James Owens lives in La Porte, Ind., with his wife and three children. When he is not pursuing marginal employment on the fringes of academia, he wanders the dunes on the shore of Lake Michigan and stares into the cold waves for hours at a time. Recent poems have appeared in Wind, Electric Acorn, and The Homestead Review. His first full-length collection of poems, The Assumption of Evenings, is scheduled for publication by Black Lawrence Press.

Elegy for Us Both

A report to you: It is one of those days
when even small things deepen
and texture the scene with particulars--

a riddle about the ants' trails on their hill,
all the sinuous involvements of grass.

A breeze at times lifts its cool cheek against mine,
arranging last details among late dandelions.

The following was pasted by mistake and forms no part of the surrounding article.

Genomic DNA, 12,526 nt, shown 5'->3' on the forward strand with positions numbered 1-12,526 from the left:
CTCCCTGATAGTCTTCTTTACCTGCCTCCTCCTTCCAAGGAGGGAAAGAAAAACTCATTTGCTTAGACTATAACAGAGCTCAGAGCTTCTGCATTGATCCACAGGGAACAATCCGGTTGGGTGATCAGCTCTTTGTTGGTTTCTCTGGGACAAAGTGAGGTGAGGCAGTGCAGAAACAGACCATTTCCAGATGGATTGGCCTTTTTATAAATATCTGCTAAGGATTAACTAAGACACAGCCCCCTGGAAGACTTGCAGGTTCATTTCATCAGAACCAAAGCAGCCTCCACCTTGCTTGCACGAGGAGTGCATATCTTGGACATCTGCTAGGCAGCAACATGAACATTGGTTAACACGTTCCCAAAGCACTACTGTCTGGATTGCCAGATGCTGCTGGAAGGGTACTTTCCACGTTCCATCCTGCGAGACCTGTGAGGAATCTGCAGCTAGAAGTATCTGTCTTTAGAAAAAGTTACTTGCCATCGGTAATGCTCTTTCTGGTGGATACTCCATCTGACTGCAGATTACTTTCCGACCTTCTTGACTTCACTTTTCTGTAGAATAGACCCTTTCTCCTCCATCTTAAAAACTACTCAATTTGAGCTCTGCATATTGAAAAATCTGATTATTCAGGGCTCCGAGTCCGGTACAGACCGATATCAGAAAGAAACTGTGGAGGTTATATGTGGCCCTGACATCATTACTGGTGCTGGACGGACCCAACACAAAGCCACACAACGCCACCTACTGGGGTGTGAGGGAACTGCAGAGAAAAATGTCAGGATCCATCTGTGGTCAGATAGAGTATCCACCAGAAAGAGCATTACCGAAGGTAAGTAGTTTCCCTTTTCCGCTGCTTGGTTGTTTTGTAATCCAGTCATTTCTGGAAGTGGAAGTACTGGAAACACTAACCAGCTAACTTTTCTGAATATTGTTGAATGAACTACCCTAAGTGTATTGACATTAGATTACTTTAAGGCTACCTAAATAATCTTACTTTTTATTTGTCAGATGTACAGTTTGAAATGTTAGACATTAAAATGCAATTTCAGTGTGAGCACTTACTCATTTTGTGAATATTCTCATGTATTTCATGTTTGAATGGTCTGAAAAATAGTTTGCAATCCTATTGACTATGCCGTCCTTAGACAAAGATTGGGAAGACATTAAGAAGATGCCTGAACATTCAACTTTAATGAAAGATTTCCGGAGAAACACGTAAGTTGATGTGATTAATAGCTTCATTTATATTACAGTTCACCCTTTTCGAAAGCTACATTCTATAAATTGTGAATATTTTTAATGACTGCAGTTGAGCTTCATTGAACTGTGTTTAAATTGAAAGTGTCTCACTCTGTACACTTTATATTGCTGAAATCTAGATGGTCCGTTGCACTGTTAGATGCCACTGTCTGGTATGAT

The maple mutters in its brillant shroud.
The wood thrush you loved scoops out his throat.

Do you remember how we stopped laughing
and gripped hands past the bench by the pond
because a man there was weeping mutely?
Tears shone on the backs of his hands.

But farther on, the ignorant sweet irises
found their way to exclamations of yellow
earlier than anything else in the woods.

The world is still like that.

Small Circle of Daylight

Early dusk and wind:
the brittle roses shake their tiny spears.

The sky weighs too much.
Miles of low clouds sop the blood

of some dire martyrdom.
The air's weft loosens to let in the dark.

Our dead---still paradox---
dread the world they have longed to regain.

Having traveled far,
they gape, they paw the raveling border.

Elegy for the Day After

A dry leaf scuttles on its points.
Clouds sag with sheets of forgotten light
like gray laundry.

A walnut unlocks from its twig.

The dead woman could finish sentences for me,
but one tuneless chord of wind
ruins the meditation on silence.

Breath searches the poplars.
Undersides of leaves glint like pale signals.

Some hollow desire brushes past
but does not shudder into speech.